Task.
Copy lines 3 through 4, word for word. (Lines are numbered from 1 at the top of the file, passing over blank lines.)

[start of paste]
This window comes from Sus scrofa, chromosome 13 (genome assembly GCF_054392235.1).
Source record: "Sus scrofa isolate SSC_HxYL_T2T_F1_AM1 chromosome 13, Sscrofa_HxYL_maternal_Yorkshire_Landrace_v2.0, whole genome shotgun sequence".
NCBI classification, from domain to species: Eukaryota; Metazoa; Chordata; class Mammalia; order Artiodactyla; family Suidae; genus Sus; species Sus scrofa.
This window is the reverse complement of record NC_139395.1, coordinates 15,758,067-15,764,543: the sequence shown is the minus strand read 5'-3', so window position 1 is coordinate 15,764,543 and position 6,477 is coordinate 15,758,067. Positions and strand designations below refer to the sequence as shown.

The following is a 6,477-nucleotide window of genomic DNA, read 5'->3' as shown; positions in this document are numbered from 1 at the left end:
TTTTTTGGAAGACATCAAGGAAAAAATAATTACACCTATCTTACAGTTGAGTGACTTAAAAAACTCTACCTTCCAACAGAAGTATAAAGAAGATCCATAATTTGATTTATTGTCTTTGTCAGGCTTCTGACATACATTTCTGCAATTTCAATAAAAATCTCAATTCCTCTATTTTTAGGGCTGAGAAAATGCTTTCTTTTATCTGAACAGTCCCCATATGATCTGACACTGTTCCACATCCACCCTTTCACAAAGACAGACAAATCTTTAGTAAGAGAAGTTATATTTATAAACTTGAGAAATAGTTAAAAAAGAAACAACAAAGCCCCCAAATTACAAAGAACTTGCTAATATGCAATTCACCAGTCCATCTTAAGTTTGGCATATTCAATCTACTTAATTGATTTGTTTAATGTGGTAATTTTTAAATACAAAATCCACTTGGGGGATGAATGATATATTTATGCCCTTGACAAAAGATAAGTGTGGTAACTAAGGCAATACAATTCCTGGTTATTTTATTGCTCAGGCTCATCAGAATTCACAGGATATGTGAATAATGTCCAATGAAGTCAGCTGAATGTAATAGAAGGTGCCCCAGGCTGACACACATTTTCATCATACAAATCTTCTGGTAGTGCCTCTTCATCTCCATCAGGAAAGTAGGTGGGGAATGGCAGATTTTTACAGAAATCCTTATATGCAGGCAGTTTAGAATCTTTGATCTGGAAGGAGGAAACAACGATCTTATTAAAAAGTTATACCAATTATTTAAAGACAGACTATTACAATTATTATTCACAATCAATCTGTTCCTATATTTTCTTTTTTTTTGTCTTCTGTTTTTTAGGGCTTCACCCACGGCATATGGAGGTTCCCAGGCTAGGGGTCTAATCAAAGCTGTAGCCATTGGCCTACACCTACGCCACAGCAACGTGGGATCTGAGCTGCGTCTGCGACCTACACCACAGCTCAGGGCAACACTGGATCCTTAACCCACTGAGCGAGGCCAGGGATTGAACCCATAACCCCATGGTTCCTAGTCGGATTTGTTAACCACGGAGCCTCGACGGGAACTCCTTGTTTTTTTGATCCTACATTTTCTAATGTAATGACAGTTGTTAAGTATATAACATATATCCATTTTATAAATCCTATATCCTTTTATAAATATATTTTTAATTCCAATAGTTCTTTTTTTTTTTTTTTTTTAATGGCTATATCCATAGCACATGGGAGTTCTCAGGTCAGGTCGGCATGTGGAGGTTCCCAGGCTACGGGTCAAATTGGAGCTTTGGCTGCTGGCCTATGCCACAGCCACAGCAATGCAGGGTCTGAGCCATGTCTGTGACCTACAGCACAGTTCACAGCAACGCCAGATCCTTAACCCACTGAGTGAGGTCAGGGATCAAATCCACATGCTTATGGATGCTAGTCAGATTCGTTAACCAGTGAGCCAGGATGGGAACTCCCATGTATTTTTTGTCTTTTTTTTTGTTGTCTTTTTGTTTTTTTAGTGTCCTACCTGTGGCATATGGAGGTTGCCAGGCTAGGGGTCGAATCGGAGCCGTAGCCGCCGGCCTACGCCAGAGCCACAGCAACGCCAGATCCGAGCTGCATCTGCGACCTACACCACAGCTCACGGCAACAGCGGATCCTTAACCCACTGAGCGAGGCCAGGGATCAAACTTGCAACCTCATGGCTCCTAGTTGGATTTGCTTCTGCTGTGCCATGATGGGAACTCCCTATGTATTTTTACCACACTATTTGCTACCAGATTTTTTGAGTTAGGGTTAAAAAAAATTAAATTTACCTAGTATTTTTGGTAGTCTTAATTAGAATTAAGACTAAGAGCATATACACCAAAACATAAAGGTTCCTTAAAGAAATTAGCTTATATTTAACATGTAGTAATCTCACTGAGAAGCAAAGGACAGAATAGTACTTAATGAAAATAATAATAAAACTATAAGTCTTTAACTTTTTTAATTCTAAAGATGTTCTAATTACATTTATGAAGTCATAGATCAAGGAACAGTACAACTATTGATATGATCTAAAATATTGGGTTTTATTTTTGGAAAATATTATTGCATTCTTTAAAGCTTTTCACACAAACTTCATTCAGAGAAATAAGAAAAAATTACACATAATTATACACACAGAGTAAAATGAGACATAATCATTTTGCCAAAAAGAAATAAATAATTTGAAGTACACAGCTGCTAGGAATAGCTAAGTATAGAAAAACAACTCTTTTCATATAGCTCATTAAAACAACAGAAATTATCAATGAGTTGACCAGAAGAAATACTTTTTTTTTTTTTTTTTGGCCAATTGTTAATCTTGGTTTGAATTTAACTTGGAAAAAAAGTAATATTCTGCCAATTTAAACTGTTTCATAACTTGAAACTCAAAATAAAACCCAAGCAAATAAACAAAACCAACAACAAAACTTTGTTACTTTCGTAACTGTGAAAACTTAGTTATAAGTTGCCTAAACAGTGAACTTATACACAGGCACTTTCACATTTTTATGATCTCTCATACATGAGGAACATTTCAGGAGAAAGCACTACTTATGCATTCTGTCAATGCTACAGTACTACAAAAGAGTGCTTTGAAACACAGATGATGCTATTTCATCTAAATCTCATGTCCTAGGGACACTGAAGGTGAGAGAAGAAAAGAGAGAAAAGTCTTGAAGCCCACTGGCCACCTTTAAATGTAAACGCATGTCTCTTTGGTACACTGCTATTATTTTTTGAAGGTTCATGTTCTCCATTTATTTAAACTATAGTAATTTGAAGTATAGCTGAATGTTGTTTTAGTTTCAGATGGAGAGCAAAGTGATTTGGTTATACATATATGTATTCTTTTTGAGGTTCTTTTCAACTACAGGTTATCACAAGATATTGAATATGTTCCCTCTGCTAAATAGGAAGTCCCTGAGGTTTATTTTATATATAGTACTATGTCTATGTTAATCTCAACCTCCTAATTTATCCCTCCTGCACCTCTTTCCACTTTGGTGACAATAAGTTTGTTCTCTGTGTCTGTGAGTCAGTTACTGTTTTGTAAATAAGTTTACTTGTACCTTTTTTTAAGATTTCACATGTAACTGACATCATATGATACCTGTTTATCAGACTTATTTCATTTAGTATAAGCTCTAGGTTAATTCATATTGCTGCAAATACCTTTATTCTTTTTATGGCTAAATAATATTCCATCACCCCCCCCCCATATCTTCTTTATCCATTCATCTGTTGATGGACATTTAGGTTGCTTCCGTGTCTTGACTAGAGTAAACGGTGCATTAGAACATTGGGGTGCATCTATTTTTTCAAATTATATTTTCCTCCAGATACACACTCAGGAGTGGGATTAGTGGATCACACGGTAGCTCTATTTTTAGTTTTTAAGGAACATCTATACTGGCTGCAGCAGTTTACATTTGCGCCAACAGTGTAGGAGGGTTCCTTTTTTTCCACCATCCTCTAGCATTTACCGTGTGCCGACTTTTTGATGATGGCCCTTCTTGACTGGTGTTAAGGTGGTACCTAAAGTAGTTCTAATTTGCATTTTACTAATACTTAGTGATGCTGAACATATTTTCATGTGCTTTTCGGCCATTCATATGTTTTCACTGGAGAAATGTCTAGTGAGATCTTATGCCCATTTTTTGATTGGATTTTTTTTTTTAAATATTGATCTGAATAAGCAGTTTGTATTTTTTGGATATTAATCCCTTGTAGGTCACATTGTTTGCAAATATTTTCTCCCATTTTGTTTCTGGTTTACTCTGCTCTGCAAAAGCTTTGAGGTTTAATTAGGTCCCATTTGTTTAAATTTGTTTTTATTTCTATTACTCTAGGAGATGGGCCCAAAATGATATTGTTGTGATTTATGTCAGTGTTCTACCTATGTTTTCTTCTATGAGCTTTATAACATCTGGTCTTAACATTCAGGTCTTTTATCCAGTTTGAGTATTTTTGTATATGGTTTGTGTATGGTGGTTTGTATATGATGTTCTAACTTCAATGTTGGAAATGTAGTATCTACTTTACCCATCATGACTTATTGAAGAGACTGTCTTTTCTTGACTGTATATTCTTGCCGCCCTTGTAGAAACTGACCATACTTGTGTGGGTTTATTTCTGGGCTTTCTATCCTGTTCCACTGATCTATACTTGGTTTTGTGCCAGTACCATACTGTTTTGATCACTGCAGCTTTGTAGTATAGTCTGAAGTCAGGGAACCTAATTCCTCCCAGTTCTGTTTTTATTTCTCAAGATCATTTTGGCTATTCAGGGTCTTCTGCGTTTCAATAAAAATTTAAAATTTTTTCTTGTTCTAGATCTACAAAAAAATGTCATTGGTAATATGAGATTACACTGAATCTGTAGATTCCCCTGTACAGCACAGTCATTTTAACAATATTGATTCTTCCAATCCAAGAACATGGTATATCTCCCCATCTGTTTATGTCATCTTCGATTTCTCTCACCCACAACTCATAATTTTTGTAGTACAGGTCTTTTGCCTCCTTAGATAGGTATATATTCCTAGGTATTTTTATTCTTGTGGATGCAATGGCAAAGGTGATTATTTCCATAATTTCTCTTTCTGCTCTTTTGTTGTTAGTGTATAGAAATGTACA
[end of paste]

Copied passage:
NCBI classification, from domain to species: Eukaryota; Metazoa; Chordata; class Mammalia; order Artiodactyla; family Suidae; genus Sus; species Sus scrofa.
This window is the reverse complement of record NC_139395.1, coordinates 15,758,067-15,764,543: the sequence shown is the minus strand read 5'-3', so window position 1 is coordinate 15,764,543 and position 6,477 is coordinate 15,758,067. Positions and strand designations below refer to the sequence as shown.